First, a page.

# Why are the quaternions not an algebra over the complex numbers?

I just began to study about algebras over rings and quickly came across the fact that the quaternions are not an algebra over the complex numbers. I would prefer an answer as elementary as possible.

• What is your definition of "algebra over a ring"? The probably big problem is that $w\alpha\neq \alpha w$ for $w$ complex and $\alpha$ a quaternion. – Thomas Andrews Dec 28 '15 at 19:25
• Possible duplicate of Quaternions as a counterexample to the Gelfand–Mazur theorem – Noah Schweber Dec 28 '15 at 20:36
• The usual definition of an algebra $A$ over a commutative ring $R$ is: “$A$ is a ring and there is a ring homomorphism $R\to Z(A)$”, where $Z(A)$ is the center of $A$. – egreg Dec 28 '15 at 20:55
• This question seems different from the suggested dupe. Over there, the OP was oblivious that the quaternions were not a complex algebra and needed help clearing up the resulting "contradiction" with Gelfand-Mazur. Here the poster is aware it's not a complex algebra and is looking for explanations why it is not the case. – rschwieb Dec 28 '15 at 22:05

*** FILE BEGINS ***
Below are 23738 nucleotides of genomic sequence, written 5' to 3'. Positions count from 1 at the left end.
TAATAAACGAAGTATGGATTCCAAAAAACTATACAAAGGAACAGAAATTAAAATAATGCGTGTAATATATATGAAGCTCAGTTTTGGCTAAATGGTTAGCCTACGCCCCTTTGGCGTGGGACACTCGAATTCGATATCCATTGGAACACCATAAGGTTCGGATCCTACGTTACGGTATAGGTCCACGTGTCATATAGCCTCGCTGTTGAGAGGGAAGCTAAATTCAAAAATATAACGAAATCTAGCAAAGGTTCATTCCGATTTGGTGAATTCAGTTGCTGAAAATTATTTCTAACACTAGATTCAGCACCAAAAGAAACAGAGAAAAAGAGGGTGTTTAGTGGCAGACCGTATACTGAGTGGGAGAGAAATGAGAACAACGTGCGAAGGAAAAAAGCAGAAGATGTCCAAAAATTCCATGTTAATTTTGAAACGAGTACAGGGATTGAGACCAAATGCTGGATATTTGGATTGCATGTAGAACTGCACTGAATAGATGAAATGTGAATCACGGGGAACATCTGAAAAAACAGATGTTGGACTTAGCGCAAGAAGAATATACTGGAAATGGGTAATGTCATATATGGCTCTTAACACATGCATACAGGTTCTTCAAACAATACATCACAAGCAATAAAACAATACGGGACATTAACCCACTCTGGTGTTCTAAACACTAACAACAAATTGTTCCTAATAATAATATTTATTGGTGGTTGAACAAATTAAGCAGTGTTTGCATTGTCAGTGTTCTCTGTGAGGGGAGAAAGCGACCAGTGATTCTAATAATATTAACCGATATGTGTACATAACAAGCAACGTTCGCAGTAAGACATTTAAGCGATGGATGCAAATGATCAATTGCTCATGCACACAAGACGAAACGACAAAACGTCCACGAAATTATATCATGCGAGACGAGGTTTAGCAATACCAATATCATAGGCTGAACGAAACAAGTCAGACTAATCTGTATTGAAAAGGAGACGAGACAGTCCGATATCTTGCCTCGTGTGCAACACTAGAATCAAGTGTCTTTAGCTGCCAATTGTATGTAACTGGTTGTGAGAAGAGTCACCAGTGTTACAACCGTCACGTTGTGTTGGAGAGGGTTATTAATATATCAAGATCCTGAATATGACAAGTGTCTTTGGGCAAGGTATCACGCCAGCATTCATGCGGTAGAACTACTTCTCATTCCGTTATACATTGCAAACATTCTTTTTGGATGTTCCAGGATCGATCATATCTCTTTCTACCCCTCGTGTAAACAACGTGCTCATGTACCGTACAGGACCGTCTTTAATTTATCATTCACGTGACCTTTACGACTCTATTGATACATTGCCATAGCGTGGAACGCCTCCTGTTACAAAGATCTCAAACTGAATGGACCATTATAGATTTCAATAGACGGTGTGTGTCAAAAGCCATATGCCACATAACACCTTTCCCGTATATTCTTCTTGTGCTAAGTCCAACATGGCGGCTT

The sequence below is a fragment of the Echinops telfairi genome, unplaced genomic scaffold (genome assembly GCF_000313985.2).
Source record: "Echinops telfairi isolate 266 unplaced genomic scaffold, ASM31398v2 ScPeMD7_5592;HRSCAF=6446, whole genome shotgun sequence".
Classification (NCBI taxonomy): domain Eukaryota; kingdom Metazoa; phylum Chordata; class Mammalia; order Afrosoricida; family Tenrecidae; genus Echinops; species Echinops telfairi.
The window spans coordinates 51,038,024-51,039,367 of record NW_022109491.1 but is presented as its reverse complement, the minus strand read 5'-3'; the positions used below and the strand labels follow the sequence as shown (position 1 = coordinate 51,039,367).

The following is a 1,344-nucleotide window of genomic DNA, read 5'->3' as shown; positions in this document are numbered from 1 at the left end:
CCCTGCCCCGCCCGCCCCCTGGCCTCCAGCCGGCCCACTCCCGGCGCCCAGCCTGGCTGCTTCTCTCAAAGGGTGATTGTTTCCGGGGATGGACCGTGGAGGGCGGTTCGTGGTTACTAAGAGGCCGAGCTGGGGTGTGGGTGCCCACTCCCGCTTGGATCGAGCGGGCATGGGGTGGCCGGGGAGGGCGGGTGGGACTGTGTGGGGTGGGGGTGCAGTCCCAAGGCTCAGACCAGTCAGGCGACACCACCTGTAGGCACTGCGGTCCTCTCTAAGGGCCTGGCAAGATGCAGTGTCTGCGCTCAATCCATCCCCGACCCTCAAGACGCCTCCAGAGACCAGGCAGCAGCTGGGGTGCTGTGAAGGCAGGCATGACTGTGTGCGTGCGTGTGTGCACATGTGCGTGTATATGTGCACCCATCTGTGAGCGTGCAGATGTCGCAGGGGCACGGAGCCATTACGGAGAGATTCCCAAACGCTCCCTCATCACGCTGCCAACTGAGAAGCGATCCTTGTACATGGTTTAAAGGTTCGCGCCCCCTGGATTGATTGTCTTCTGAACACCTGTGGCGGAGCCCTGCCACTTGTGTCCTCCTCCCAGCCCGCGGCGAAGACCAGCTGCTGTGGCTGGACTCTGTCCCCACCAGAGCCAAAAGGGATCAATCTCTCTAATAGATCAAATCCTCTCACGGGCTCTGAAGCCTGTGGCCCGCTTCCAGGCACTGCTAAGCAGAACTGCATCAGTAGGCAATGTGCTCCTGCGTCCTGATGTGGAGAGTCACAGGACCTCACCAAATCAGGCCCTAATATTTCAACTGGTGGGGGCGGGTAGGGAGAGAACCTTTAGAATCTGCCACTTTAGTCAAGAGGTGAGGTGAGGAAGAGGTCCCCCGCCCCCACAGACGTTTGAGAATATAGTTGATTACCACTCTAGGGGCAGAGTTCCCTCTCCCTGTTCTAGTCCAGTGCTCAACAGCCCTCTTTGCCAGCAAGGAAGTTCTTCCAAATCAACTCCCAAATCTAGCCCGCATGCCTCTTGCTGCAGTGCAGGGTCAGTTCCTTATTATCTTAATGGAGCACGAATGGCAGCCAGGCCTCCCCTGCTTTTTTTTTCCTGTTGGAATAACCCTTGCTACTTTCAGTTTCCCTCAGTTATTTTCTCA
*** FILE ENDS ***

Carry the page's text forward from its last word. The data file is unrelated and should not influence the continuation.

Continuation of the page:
If it were a $\Bbb C$ algebra, it would have to be dimension $2$ and contain a copy of $\Bbb C$.

Taking any $x$ not in the copy of $\Bbb C$ situated in $\Bbb H$, the span of $\Bbb C$ and $x$ is the whole ring. But products between elements of this span commute with each other, and that means the span is a commutative ring. This contradicts the fact the quaternions aren't commutative.

At another level, the Artin-Wedderburn theorem says that the only possible simple Artinian $\Bbb C$-algebras are the square matrix rings over $\Bbb C$, but none of them have dimension $2$. ($\Bbb H$ is a simple Artinian ring.)

• How can I see that $\mathbb{C}Q_8$ is a two dimensional algebra over $\mathbb{C}$? Can we define this algebra in two different ways, one in which complex i interacts with the quaternion i and one in which they behave separately? – AgentSmith May 15 '18 at 18:15
• The group algebra $\mathbb C[Q_8]$ where $Q_8$ is the quaternion group? By definition, that has dimension $8$ over $\mathbb C$. If you mean you want to show that $\mathbb H$ is two dimensional over the subring $\mathbb C$, then it's well known that you can represent $\mathbb H$ inside of $M_2(\mathbb C)$ as the set of matrices $\begin{bmatrix}a&b\\-\bar{b}&\bar a \end{bmatrix}$. See this – rschwieb May 15 '18 at 20:06

For an algebra we have the following axiom for scalar multiplication $$\alpha x \centerdot \beta y = (\alpha \beta) x \centerdot y.$$ This does not hold for the quaternions with complex scalars. Check for $\alpha = \beta = i$ and $x=y=j$.